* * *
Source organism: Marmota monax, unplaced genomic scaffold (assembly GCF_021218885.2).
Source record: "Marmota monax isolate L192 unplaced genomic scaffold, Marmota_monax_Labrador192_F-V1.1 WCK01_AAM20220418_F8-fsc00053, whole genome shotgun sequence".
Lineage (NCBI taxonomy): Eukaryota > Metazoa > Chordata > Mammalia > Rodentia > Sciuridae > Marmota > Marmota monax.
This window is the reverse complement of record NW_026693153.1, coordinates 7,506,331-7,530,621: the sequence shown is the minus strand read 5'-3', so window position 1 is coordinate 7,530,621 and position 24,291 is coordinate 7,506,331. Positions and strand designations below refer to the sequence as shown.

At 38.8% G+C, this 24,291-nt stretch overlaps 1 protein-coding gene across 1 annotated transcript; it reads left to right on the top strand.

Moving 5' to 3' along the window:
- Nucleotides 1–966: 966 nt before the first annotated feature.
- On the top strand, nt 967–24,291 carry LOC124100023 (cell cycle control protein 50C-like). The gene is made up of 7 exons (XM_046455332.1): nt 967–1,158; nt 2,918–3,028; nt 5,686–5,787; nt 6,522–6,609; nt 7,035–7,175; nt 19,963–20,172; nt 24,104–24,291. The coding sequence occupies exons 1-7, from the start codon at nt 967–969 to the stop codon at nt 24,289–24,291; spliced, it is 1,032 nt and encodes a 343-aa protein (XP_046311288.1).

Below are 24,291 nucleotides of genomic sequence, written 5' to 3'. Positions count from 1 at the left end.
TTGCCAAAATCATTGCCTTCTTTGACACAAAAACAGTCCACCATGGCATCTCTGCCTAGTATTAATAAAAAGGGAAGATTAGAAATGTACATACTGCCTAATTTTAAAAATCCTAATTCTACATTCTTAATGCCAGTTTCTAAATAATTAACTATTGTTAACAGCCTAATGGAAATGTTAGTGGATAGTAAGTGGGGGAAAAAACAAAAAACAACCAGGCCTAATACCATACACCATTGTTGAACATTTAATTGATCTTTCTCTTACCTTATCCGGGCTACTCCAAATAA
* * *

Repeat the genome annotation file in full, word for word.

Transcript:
Source organism: Marmota monax, unplaced genomic scaffold (assembly GCF_021218885.2).
Source record: "Marmota monax isolate L192 unplaced genomic scaffold, Marmota_monax_Labrador192_F-V1.1 WCK01_AAM20220418_F8-fsc00053, whole genome shotgun sequence".
Lineage (NCBI taxonomy): Eukaryota > Metazoa > Chordata > Mammalia > Rodentia > Sciuridae > Marmota > Marmota monax.
This window is the reverse complement of record NW_026693153.1, coordinates 7,506,331-7,530,621: the sequence shown is the minus strand read 5'-3', so window position 1 is coordinate 7,530,621 and position 24,291 is coordinate 7,506,331. Positions and strand designations below refer to the sequence as shown.

At 38.8% G+C, this 24,291-nt stretch overlaps 1 protein-coding gene across 1 annotated transcript; it reads left to right on the top strand.

Moving 5' to 3' along the window:
- Nucleotides 1–966: 966 nt before the first annotated feature.
- On the top strand, nt 967–24,291 carry LOC124100023 (cell cycle control protein 50C-like). The gene is made up of 7 exons (XM_046455332.1): nt 967–1,158; nt 2,918–3,028; nt 5,686–5,787; nt 6,522–6,609; nt 7,035–7,175; nt 19,963–20,172; nt 24,104–24,291. The coding sequence occupies exons 1-7, from the start codon at nt 967–969 to the stop codon at nt 24,289–24,291; spliced, it is 1,032 nt and encodes a 343-aa protein (XP_046311288.1).

Below are 24,291 nucleotides of genomic sequence, written 5' to 3'. Positions count from 1 at the left end.
TTGCCAAAATCATTGCCTTCTTTGACACAAAAACAGTCCACCATGGCATCTCTGCCTAGTATTAATAAAAAGGGAAGATTAGAAATGTACATACTGCCTAATTTTAAAAATCCTAATTCTACATTCTTAATGCCAGTTTCTAAATAATTAACTATTGTTAACAGCCTAATGGAAATGTTAGTGGATAGTAAGTGGGGGAAAAAACAAAAAACAACCAGGCCTAATACCATACACCATTGTTGAACATTTAATTGATCTTTCTCTTACCTTATCCGGGCTACTCCAAATAA